NEPA and Gentrification: Using Federal Environmental Review to Combat Urban Displacement
Cities are embracing green spaces and environmental amenities. But as government and private investment surges into urban neighborhoods, residents of historically disinvested communities are evicted and displaced to make room for a wealthier—and often whiter—demographic. The National Environmental Policy Act requires federal agencies to prepare an in-depth environmental impact statement for proposed actions significantly affecting the quality of the human environment. Federally funded redevelopment projects contribute directly to the powerfully displacing forces of gentrification, and environmental impact statements for such projects should affirmatively account for the indirect displacement effects caused by that investment. Articulating a clear legal obligation that federal agencies must consider the specific social and cultural harms associated with gentrification would provide communities with another avenue to address displacement concerns and to force agencies to consider alternative options and mitigation strategies that could alleviate the negative impacts of gentrification. This Comment demonstrates that agencies should be required to consider indirect urban displacement associated with gentrification in federally mandated environmental impact statements. It discusses the statutory framework of NEPA and its relevance to urban redevelopment projects. It then explores the treatment of urban displacement in NEPA case law and considers the causal relationship between urban reinvestment and indirect displacement. It then focuses on how cumulative impacts of past federal and private actions have contributed to the heightened susceptibility of many communities, especially African American communities, to displacement pressures and how the federal environmental review process can provide a tool to combat the inequities of the urban landscape.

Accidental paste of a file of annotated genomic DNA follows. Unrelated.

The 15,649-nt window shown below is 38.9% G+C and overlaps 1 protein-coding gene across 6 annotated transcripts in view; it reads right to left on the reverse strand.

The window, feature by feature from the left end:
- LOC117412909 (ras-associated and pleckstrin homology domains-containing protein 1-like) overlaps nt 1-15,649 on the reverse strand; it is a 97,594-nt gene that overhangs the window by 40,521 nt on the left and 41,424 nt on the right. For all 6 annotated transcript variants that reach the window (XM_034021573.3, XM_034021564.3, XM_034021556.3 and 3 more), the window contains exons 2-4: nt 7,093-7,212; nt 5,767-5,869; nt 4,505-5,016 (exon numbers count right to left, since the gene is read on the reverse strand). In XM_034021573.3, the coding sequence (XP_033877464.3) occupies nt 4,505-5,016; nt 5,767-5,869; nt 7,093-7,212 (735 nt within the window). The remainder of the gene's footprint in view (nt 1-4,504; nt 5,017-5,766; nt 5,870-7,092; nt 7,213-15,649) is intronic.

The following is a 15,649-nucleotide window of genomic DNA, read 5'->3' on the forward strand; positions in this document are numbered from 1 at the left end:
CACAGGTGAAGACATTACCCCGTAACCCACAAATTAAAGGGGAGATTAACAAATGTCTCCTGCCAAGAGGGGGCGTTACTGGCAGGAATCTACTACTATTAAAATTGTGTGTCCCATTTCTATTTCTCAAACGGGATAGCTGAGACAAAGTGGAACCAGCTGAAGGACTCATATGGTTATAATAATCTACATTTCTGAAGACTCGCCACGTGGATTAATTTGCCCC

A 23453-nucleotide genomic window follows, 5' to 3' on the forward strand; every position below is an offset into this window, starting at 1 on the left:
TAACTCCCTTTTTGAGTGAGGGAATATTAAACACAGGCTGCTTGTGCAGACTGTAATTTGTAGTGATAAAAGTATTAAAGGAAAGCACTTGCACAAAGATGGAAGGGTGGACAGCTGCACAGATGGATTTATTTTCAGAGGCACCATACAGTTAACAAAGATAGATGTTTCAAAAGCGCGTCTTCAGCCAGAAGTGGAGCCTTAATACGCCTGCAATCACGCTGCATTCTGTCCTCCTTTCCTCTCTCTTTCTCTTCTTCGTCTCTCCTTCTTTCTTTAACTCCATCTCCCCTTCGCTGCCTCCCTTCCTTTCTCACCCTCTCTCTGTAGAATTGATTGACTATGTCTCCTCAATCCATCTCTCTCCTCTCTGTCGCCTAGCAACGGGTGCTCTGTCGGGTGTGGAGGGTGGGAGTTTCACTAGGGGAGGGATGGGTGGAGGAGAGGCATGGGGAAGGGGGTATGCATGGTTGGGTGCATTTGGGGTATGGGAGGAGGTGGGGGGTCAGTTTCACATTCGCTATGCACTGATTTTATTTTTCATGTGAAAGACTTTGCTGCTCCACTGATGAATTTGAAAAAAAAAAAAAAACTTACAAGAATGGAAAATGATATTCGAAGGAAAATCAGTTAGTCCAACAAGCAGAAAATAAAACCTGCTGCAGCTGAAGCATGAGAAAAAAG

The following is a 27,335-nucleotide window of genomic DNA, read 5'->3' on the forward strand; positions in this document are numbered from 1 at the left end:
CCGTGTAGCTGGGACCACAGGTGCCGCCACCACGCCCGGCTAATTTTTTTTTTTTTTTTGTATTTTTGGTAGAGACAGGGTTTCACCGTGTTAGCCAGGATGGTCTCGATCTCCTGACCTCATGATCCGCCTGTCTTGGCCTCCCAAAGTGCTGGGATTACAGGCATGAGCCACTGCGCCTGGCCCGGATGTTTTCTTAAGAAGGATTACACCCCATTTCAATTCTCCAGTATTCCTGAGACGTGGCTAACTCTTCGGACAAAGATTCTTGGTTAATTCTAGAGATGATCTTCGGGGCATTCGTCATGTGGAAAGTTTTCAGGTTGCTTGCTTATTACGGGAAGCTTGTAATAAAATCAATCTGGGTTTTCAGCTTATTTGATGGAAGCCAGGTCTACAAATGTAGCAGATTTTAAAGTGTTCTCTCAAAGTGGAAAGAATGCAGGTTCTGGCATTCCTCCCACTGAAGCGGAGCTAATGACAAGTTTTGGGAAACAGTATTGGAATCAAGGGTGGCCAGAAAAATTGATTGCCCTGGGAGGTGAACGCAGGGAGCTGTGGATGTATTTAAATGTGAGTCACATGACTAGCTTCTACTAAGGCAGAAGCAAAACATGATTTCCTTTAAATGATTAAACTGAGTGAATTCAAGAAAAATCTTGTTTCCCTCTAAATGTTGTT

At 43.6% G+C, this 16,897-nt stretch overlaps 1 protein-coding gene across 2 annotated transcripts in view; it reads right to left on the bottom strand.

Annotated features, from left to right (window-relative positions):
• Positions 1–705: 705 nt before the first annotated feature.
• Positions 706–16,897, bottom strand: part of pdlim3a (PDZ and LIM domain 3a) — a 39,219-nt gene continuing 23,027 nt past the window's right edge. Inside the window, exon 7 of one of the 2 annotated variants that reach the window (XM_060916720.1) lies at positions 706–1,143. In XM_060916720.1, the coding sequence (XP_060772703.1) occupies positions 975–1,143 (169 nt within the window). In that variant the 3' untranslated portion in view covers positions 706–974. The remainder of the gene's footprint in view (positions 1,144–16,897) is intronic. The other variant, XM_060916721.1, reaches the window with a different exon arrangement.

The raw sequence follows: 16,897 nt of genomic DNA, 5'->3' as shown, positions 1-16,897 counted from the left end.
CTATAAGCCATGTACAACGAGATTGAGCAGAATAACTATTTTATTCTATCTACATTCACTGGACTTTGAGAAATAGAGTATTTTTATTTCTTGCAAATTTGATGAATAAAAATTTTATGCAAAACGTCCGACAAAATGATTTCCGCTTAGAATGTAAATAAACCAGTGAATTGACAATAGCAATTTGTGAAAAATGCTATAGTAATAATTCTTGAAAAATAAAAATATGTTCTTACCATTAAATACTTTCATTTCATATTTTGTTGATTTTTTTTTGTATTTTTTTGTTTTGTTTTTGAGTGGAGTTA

NEPA and Gentrification: Using Federal Environmental Review to Combat Urban Displacement,
Emory L. J.
Available at: https://scholarlycommons.law.emory.edu/elj/vol70/iss3/4